Why take that power away from the professional educators?

As I went through the 6-2 opinion, I wasn’t that surprised that someone liberal like Breyer would vote with Kennedy, Roberts, Alito, Scalia and Thomas.

Breyer stated he was for some forms of affirmative action, but didn’t see why the voters shouldn’t be allowed to weigh in.

But then there was Sotomayor’s lengthy dissent, which took the hardline, that this ruling indeed was setting up the situation where down the line we might  see the tyranny of the majority, and see the violation of minority rights under the equal protection clause.

That’s what was at stake here.

The majority of justices seemed happy enough to see the voters figure out where they stand on affirmative action.

After reading Sotomayor’s minority dissent, I’m not sure if that’s such a great thing.

We know how fair elections are now, with money driving everything.

That means we’ll probably see  a lot more SCA-5 style battles–until the court makes yet another ruling on the constitutionality of race based methods in university admissions.

UPDATE: 4/23/2014

It’s not surprising that the courts want to get out of the race business. Just like the legislatures have gotten out of legislating by relinquishing their role to the initiative process for the tough issues.

So if the elections are so important, why do electoral rights seem to be under attack? From the Voting Rights Act provisions, to campaign finance, has there been a more activist Supreme Court to reverse  the rights of minorities?

And now elections are the preferred way to settle racial fights? Sounds like SCOTUS just gave itself cover for its horrendous decisions, putting it all on the electorate.

 

 

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DOMA done, challenge to Prop. 8 denied, let the June weddings begin again in California

I could sense something good was going to happen as early as this spring, but you never know.

http://aaldef.org/blog/the-national-coming-out-party-for-same-sex-marriage.html

And today, it happened.

The Supreme Court by it’s 5-4 ruling has declared Defense of Marriage Act unconstitutional.

This really is a states rights issue. How could those legally married in states that allow gay marriages be denied federal benefits given to straight wedded couples? That’s discrimination, and shouldn’t be allowed. The court concurred.

So if you’re in one of the states where same-sex marriage is legal, this is an especially great day.

The DOMA refutation was expected. It wasn’t clear what the court would do with Prop. 8, the same-sex marriage ban voted in by the state.  When it was challenged and California officials wouldn’t defend the ban, the proposition’s leadership went to court to defend its constitutionality. But the high court in the way it acted, chose to sidestep ruling directly on same-sex marriage. It simply ruled that the Prop.8 folks didn’t have standing, or the right to argue the matter. So the case is sent back to the 9th circuit with orders to dismiss the case, and based on reports, same-sex marriages can resume again in California.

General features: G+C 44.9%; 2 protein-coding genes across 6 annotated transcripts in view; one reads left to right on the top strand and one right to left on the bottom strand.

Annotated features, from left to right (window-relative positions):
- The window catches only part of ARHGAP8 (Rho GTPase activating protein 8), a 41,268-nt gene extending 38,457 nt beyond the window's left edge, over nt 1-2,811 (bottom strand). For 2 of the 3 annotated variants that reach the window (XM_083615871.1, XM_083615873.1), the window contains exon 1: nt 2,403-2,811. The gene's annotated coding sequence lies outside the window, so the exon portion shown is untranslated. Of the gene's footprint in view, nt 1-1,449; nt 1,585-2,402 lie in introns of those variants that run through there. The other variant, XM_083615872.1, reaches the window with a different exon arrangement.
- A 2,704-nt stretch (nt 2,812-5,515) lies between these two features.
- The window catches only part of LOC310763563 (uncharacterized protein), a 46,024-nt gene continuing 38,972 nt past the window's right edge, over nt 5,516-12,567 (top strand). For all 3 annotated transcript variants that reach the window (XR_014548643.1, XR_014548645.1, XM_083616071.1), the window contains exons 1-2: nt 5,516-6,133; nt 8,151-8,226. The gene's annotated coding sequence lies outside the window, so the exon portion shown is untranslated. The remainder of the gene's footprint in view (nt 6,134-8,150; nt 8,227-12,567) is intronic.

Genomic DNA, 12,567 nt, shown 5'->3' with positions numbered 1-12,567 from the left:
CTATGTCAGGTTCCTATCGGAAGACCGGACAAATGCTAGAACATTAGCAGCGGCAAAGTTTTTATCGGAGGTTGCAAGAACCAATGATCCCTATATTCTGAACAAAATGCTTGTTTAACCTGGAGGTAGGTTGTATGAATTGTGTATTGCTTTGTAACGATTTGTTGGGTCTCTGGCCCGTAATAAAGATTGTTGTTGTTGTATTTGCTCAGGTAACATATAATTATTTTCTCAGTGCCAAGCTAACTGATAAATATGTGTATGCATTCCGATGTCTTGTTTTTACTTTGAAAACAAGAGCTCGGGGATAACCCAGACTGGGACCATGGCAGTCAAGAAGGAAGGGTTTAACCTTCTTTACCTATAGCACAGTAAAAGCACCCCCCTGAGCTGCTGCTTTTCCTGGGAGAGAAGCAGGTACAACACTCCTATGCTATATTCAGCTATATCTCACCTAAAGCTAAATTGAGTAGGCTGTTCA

The Pride Parade in San Francisco on Sunday is going to be extraordinarily celebratory.

After the disappointing decisions on affirmative action and the Voting Rights Act this week, the Supreme Court gives us something to cheer about.

No warm champagne toasts on these decisions.

A back-handed slap at the Voting Rights Act that renders it useless

Shelby v. Holder was another good/bad decision by the Supreme Court, an indirect shot at the Voting Rights Act’s key Section 5 provision that allows for states with bad histories (when it comes to voting rights) to submit any changes it makes to the federal government for approval.

This provision has helped expand the voter rolls for the good.

Instead of invalidating this one section as many had feared, the majority by a 5-4 vote  (Roberts, Scalia, Kennedy, Thomas, Alito) went after Section 4, which uses a formula to define which state and local governments must comply with section 5.

In a sneaky way, the court allowed Section 5 to survive (maybe in order to avoid be seen as racist). But it said Section 4 was unconstitutional. Thus the court struck down Section 4 with a forehand slap, and on the “innocent” backhand return swing just happened to knock down Section 5.

Now that was sneaky Solomonic style.

The Voting Rights Act now goes back to Congress to decide what happens next with Section 4. And you know how well Congress does with divisive racially charged issues. 

 So what do you think the justices were really thinking about the voting rights act’s viability?

If you read my reaction to the court’s hearing of the case, you know how Scalia viewed it.

http://aaldef.org/blog/white-robe-black-robe-what-was-justice-scalia-saying-to-us-about-voting-rights.html

Perhaps this was the way, they could get ALL the conservatives on this one, and not look so racist. Knock down Section 4, and well, you take care of Section 5. 

But it’s actually worse. The decision doesn’t just end Section 5 as was the real issue in Shelby. Now it appears the entire Voting Rights Act, one of the most significant parts of civil rights legislation, becomes unworkable.

In terms of black and white, that’s fine. But what about the new America that goes to the polls, or because of this SCOTUS action does not?

Where’s the protection for Asian and Latino immigrants and first time minority voters? Those who need language help?

Section 4 might help us if a new inclusive formula is derived. But until it does there’s no section 5. And that means there’s no help, or federal oversight, at all.